TABLE 1. Results of 24-hour vegetable recall for servings of total vegetables and potatoes reported by experimental (N = 293) and control (N = 267) groups
TABLE 2. Raw and cooked vegetables reported eaten in 48 hours by experimental (N = 293) and control (N = 267) groups
TABLE 3. Changes reported for vegetable knowledge score and household safety knowledge score for borth experimental (N = 293) and control (N = 267) groups
The increase in potato consumption in the experimental group was significant(P = 0.007) compared to the control group. The increase in the servings of potatoes in the experimental group can be directly related to the videotape content. The videotape illustrates many low-fat ideas and recipes for preparing potatoes. Potatoes are shown added to soups, salads and stews and used as a main dish (for example, stuffing baked potatoes with yogurt, chili or cheese). The videotape also showed low-fat cooking techniques to prepare potatoes using the oven and the microwave.
Serdula et al. (1995) collected fruit and vegetable consumption patterns of adults (all income levels) and found that the average intake of potatoes (not fried) was 0.3 servings per day for both men and women. In this study, the pretest consumption of potatoes reported by the food stamp recipients was 0.35 servings (experimental) and 0.45 servings (control), which included fried potatoes.
In addition to the increase reported in potato consumption, there was also an increase in raw vegetable consumption in the experimental group (P = 0.013). Again, the videotape illustrated many different ideas of using raw vegetables in bagged lunches, as snacks and as side dishes with meals (quick and easy salads). The nine vegetables most often reported by both groups, in order of frequency, were green salad, potato, broccoli, mixed vegetables, lettuce, tomato, corn, carrots and green beans.
The desired improvement, increased vegetable consumption, was chosen for two reasons: research has shown that diets high in fruits and vegetables are associated with a decreased risk of cancer; and low-income families typically consume fewer vegetables than recommended. For low-income adults (annual household incomes of less than $30,000), one estimated dietary intake of vegetables is approximately 2.7 to 3.0 servings per day, although the true range is probably broader. Krebs-Smith et al. report that 6.3% of people with an annual income under $10,000 and 10.2% of people with an income of $10,000 to $29,999 consume two servings of fruit and three servings of vegetables per day (1995). Additionally, results from the 1989 to 1991 Continuing Survey of Food Intakes by Individuals (CSFII) suggest “a need to develop strategies for overcoming barriers to eating fruits and vegetables” (Krebs-Smith 1995). Treiman et al. (1996) conducted focus groups to determine barriers to eating fruits and vegetables. Common responses among low-income WIC audiences were “don't like vegetables” and “don't know how to prepare them.”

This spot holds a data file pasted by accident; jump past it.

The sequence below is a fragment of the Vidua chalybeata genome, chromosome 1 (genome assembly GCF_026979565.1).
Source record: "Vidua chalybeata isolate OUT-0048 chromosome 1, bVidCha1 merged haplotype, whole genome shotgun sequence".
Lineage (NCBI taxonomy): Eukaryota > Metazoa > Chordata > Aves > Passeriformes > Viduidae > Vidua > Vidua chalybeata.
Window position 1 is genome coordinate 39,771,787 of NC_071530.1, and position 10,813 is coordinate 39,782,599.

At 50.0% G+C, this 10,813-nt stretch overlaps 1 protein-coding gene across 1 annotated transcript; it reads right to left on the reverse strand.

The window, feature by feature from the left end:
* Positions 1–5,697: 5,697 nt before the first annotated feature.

Nutrition education assistant Michele Brown delivers vegetables for the cooperative.
With the current recommendation of increasing fruits and vegetables in the diet and the low consumption pattern of low-income adults, it is important to find ways to help people change their intake patterns as well as to introduce these foods into the diets of their children. In this study, we observed dietary improvements in vegetable consumption.
This study is the first to evaluate the contribution of videotape instruction in a low-income agency setting. Nutrition knowledge and, to some extent, the vegetable consumption practices of food stamp recipients improved in the videotape group. With the understanding of the difficulties encountered in conducting this research study (especially in the design and methods used), it is important to recognize the limitations of working in the real world. Further work is needed to understand more fully the kinds of food behavior and attitudes that video-tape instruction can influence in any educational setting.
The authors wish to acknowledge the nutrition researchers who implemented the field aspects of the study in the counties of Contra Costa (Rita Mitchell), Sonoma (Linda Forney) and Stanislaus (Barbara Van Riet). Their work included participant recruitment, videotape, pretest and posttest data collection and distribution of incentives to participants. Without their dedication, hard work and commitment, this study would not have been possible. In addition, the authors acknowledge the work of Daniela Boykin for data entry and jim Mulroney for report preparation.
This research was funded in part through Grant Number #59-3198-3-068, with the Food and Nutrition Service, U.S. Department of Agriculture. The opinions or conclusions expressed herein do not, however, necessarily reflect those of the Food and Nutrition Service, USDA. In addition, the authors acknowledge the support and expertise provided by Elaine McLaughlin, Contracting Office, Food and Nutrition Services, USDA, Alexandria, Va.